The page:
I’ll start by stating that El Portico is not your typical ‘tipico’. In fact, it’s far removed from the cholesterol-churning roadside piquetes that dot the landscape surrounding Bogotá, but close enough to capital that is has evolved over 46 years in a veritable landmark for fine dining and corporate gatherings.

But behind the stone portal, the restaurant’s emblem and historical ensign, is a story of one family’s commitment to culinary culture, and keeping the traditions of “small town” Colombia alive. When it opened its doors in 1968 to friends and guests, El Portico was the Pradilla family’s out-of-town home. Today, it has blossomed into a village: one blessed with orchards, a chapel, a colonial church, a small and operational railway station, courtyards, corridors and stables one can visit any day of week, before or after enjoying El Portico’s trusted menu.

Started on a verdant plot of land and part of the dairy farm ‘El Rodeo,’ Jaime Pradilla Keith and wife Yolanda de Keith saw their cooking enterprise as more of a social calling than a business. Son, Jaime Pradilla recalls how El Portico got its stone arches, which rise from the garden and greet visitors traveling along the old Bogotá to Chía road.

As an admirer of all things antique, Jamie Pradilla Keith, one day had to run an errand in the Plaza de Bolívar to pick up a wrought iron fence from a soon to be demolished mansion. After talking with the workers and receiving his fence, he noticed that a rounded fountain and stone gateway were also going to be destroyed. He took it upon himself to transport these heavy items (and most unappreciated relics) to his ranch and placed them in the field where cows were grazing.

Months after putting up the columns, Yolanda envisioned a small business selling hotdogs outside Bogotá schools. Jaime Pradilla convinced her that it would be better to sell something others enjoyed more: Spanish hams, chorizos and jugs of Sangria. Facing the main road, a small house was built in order to accomodate a kitchen and their assortment of Spanish delicacies.

Friends with the Spanish bullfighter Luis Miguel Dominguín, Jaime Pradilla ended up “adopting” ‘Malaga,’ a member of one of the teams, and who baptized El Portico with its name.

Thanks to Jaime Pradilla’s business acumen as a Dartmouth, New Hampshire, educated economist, El Portico began its expansion. Another building was added close to the family home, a barn and wooden corral for young bulls. Customers first sat on wooden benches and were wined and dined with smoked meats, grilled corn on the cob and a few classic recipes, such Ajiaco Santafereño.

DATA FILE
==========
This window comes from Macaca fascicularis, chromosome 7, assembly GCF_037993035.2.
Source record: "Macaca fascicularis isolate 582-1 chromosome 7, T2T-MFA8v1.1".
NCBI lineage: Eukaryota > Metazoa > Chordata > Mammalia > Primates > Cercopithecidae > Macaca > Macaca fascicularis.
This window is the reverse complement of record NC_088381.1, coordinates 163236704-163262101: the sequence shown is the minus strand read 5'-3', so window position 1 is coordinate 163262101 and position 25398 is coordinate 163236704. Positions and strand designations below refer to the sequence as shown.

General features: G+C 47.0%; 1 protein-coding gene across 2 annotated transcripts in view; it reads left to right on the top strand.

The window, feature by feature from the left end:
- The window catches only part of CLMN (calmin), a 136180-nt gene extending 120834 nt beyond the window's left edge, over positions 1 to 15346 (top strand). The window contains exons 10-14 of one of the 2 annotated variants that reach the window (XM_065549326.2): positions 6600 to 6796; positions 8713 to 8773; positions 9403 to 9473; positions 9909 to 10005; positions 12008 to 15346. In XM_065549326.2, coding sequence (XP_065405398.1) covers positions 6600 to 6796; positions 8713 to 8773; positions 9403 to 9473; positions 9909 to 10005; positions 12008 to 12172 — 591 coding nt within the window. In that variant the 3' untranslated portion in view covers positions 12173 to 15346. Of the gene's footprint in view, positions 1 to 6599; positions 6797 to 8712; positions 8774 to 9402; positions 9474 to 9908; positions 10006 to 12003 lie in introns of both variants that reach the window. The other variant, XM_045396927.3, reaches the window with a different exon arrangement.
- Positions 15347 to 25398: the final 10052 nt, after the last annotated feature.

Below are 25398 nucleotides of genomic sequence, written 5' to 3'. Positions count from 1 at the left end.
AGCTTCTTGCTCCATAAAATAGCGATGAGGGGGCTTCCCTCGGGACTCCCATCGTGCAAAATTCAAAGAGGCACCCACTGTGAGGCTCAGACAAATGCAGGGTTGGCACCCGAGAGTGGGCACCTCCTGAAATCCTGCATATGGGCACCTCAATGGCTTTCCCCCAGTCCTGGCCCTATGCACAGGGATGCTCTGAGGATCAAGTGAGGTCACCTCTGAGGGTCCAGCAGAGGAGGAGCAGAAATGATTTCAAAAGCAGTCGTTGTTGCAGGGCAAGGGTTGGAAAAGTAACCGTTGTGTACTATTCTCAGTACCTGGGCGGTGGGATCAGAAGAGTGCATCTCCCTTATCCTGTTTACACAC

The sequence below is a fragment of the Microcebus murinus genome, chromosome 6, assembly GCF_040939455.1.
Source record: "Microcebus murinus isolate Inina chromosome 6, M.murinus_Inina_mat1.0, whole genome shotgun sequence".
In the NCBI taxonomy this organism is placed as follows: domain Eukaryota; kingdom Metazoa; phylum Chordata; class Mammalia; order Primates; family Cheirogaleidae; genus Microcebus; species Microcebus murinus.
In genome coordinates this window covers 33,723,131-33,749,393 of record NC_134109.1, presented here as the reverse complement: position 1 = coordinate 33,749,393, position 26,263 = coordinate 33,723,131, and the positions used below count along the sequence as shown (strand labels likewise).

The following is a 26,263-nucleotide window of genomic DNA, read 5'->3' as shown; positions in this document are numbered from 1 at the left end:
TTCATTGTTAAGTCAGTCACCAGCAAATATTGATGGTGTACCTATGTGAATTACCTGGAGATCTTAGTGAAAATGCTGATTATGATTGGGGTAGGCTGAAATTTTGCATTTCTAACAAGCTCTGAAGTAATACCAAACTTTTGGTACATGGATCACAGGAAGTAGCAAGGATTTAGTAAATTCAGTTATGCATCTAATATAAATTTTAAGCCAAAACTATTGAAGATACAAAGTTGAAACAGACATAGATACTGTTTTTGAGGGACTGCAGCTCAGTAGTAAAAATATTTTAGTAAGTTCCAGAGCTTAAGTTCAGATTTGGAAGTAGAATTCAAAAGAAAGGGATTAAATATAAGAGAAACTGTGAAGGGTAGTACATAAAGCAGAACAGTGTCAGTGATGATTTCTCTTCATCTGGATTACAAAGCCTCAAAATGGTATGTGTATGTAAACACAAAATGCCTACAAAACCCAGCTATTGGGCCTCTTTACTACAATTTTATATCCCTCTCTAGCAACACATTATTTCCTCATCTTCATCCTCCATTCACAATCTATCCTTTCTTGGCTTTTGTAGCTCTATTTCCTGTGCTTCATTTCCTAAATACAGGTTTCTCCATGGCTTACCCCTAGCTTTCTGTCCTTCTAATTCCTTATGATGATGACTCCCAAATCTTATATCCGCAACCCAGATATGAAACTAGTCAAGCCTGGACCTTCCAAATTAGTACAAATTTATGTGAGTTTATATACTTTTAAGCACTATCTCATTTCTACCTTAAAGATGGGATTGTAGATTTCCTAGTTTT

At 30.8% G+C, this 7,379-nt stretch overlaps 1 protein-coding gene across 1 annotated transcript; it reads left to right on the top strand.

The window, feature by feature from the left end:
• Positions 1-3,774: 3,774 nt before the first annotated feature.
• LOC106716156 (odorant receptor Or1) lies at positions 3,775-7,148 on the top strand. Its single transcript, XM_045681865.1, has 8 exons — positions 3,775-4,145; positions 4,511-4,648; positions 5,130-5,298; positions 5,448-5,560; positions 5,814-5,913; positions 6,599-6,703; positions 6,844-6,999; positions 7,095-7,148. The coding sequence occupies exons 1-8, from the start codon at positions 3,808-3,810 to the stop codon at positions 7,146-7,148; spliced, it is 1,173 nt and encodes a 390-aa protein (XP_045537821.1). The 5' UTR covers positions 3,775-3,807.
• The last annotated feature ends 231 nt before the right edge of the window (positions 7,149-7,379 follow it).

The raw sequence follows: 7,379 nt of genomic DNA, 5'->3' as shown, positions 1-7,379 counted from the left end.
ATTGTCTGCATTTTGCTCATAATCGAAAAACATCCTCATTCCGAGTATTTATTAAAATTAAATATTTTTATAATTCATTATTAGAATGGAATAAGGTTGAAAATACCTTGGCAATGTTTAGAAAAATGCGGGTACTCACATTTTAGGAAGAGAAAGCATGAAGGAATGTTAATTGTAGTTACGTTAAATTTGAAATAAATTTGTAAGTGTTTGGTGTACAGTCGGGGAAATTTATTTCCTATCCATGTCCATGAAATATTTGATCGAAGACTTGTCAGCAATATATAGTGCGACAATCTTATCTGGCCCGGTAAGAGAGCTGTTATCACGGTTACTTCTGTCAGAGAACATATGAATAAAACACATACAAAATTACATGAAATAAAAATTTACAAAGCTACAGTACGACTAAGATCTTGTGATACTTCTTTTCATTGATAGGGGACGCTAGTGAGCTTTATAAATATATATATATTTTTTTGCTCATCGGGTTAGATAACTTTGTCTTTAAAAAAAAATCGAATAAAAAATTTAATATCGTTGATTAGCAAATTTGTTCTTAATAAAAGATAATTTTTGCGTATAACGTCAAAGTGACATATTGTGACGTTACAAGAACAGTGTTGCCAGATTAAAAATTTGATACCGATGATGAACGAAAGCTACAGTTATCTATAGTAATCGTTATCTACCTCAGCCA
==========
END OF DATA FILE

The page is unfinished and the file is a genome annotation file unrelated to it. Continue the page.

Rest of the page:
Word quickly got out that El Portico was the place to be for an out of town experience, an idyllic setting for a Bogotá society wedding, a family reunion or company celebration. Rooms were converted into conference salons and on any given day, El Portico, can attend up to eight private gatherings.

Besides the columns, another key addition made all the difference to the cooking of El Portico’s meats. An old forge with bellows from Chia blacksmiths was placed in the restaurant and with the experience of a grill sergeant continues to provide the right amount of air and temperature for the house specialty dis: Carne a la fragua.

Despite the many conventions that have come and gone, and the sun splashed grounds used as a colonial setting for film and television productions, very little of El Portico has changed during its half century. The menu is a testament to traditions; resilient to the culinary catastrophes other restaurants face when trying to compete for roadside clientele or simply pretending to be inventive with veggies and carbs.

At El Portico, an Ajiacó (Bogotá’s iconographic three potato soup) is held to a higher standard, so is the empanada and blood sausage, morcilla. All appetizers are prepared and cooked in the main kitchen, and although service may be old-style, it’s far from stuffy.

El Portico represents the values of an increasingly endangered nation: one where food was never meant to be fast, but rather cooked and enjoyed at a slow pace amongst friends. Even though our culinary times may be changing quicker than we would like, it’s comforting to know that there are entrepreneurs such as Jaime Pradilla who strive hard to give employment to those who live in the countryside, and to attend clients who always have a reason to celebrate their Colombian heritage.